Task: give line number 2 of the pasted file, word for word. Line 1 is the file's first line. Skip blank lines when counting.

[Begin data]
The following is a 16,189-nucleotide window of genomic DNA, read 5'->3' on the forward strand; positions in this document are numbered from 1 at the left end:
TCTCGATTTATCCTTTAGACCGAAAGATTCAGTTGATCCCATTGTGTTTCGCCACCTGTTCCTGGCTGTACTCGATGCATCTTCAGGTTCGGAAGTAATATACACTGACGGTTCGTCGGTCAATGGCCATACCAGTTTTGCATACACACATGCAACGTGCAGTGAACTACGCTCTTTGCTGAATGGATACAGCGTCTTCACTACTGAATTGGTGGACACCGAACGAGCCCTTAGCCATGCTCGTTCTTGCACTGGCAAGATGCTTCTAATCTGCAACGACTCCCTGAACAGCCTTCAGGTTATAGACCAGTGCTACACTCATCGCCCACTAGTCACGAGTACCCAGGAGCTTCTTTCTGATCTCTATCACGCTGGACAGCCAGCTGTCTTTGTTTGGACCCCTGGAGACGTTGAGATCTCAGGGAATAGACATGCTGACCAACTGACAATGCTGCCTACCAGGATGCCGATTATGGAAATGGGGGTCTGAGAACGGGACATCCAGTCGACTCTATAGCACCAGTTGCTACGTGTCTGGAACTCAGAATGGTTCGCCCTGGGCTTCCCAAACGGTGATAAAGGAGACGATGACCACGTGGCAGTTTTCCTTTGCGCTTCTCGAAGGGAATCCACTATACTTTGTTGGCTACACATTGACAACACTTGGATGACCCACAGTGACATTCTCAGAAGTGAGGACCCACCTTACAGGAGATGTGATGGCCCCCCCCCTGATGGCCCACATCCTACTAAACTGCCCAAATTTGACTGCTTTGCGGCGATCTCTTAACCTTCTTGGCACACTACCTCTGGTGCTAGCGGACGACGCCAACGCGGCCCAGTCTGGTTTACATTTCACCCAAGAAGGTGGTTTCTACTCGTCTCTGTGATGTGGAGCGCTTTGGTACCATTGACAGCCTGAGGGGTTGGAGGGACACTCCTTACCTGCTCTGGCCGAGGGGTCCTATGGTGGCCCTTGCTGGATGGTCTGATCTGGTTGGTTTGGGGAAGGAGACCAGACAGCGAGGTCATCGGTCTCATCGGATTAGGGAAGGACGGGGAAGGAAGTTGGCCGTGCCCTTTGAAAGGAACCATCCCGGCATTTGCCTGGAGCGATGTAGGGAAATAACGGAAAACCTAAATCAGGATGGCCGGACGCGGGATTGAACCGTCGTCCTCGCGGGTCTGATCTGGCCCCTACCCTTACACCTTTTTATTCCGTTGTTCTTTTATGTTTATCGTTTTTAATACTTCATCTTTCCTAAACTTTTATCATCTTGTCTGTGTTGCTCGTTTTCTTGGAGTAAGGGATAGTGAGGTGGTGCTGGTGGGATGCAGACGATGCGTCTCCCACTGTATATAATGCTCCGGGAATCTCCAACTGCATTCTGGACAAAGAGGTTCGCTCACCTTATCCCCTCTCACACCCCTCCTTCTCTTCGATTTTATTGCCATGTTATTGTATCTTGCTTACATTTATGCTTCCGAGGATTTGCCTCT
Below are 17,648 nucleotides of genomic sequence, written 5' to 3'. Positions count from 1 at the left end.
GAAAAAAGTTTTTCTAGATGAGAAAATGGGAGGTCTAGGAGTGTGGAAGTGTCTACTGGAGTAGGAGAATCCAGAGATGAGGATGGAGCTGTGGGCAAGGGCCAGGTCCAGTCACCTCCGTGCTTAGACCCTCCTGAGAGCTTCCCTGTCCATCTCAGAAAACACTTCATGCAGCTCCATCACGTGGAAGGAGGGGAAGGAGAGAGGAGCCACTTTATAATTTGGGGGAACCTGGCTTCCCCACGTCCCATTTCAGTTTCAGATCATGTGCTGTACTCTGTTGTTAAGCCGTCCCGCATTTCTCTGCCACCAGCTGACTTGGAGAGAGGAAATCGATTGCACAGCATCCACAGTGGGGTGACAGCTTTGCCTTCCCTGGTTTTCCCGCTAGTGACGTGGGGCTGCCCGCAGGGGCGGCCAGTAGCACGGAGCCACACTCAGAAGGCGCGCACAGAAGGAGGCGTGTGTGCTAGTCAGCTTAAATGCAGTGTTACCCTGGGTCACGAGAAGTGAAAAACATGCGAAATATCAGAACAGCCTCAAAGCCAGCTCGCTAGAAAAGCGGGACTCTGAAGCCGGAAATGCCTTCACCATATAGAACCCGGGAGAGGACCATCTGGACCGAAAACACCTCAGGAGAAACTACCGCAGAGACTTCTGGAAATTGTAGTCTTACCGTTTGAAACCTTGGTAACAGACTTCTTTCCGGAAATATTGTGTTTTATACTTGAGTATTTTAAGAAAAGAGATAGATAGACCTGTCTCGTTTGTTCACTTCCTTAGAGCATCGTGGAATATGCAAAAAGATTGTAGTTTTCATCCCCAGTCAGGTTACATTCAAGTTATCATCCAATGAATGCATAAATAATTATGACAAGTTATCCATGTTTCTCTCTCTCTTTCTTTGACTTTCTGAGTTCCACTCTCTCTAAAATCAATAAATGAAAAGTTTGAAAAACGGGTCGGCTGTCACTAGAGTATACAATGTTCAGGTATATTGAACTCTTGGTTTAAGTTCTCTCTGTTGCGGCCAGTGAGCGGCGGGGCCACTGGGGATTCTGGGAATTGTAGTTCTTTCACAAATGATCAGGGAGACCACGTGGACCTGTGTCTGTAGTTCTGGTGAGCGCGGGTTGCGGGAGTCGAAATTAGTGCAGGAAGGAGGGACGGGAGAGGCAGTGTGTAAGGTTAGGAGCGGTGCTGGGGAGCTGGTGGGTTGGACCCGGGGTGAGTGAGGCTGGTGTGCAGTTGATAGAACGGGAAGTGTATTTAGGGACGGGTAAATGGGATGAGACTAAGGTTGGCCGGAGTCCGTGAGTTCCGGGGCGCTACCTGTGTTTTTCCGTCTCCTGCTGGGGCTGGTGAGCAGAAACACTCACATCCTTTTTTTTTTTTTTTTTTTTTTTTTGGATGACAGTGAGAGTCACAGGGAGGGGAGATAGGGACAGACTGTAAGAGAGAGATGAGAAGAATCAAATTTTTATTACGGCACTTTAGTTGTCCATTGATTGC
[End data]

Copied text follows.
TCTCGATTTATCCTTTAGACCGAAAGATTCAGTTGATCCCATTGTGTTTCGCCACCTGTTCCTGGCTGTACTCGATGCATCTTCAGGTTCGGAAGTAATATACACTGACGGTTCGTCGGTCAATGGCCATACCAGTTTTGCATACACACATGCAACGTGCAGTGAACTACGCTCTTTGCTGAATGGATACAGCGTCTTCACTACTGAATTGGTGGACACCGAACGAGCCCTTAGCCATGCTCGTTCTTGCACTGGCAAGATGCTTCTAATCTGCAACGACTCCCTGAACAGCCTTCAGGTTATAGACCAGTGCTACACTCATCGCCCACTAGTCACGAGTACCCAGGAGCTTCTTTCTGATCTCTATCACGCTGGACAGCCAGCTGTCTTTGTTTGGACCCCTGGAGACGTTGAGATCTCAGGGAATAGACATGCTGACCAACTGACAATGCTGCCTACCAGGATGCCGATTATGGAAATGGGGGTCTGAGAACGGGACATCCAGTCGACTCTATAGCACCAGTTGCTACGTGTCTGGAACTCAGAATGGTTCGCCCTGGGCTTCCCAAACGGTGATAAAGGAGACGATGACCACGTGGCAGTTTTCCTTTGCGCTTCTCGAAGGGAATCCACTATACTTTGTTGGCTACACATTGACAACACTTGGATGACCCACAGTGACATTCTCAGAAGTGAGGACCCACCTTACAGGAGATGTGATGGCCCCCCCCCTGATGGCCCACATCCTACTAAACTGCCCAAATTTGACTGCTTTGCGGCGATCTCTTAACCTTCTTGGCACACTACCTCTGGTGCTAGCGGACGACGCCAACGCGGCCCAGTCTGGTTTACATTTCACCCAAGAAGGTGGTTTCTACTCGTCTCTGTGATGTGGAGCGCTTTGGTACCATTGACAGCCTGAGGGGTTGGAGGGACACTCCTTACCTGCTCTGGCCGAGGGGTCCTATGGTGGCCCTTGCTGGATGGTCTGATCTGGTTGGTTTGGGGAAGGAGACCAGACAGCGAGGTCATCGGTCTCATCGGATTAGGGAAGGACGGGGAAGGAAGTTGGCCGTGCCCTTTGAAAGGAACCATCCCGGCATTTGCCTGGAGCGATGTAGGGAAATAACGGAAAACCTAAATCAGGATGGCCGGACGCGGGATTGAACCGTCGTCCTCGCGGGTCTGATCTGGCCCCTACCCTTACACCTTTTTATTCCGTTGTTCTTTTATGTTTATCGTTTTTAATACTTCATCTTTCCTAAACTTTTATCATCTTGTCTGTGTTGCTCGTTTTCTTGGAGTAAGGGATAGTGAGGTGGTGCTGGTGGGATGCAGACGATGCGTCTCCCACTGTATATAATGCTCCGGGAATCTCCAACTGCATTCTGGACAAAGAGGTTCGCTCACCTTATCCCCTCTCACACCCCTCCTTCTCTTCGATTTTATTGCCATGTTATTGTATCTTGCTTACATTTATGCTTCCGAGGATTTGCCTCT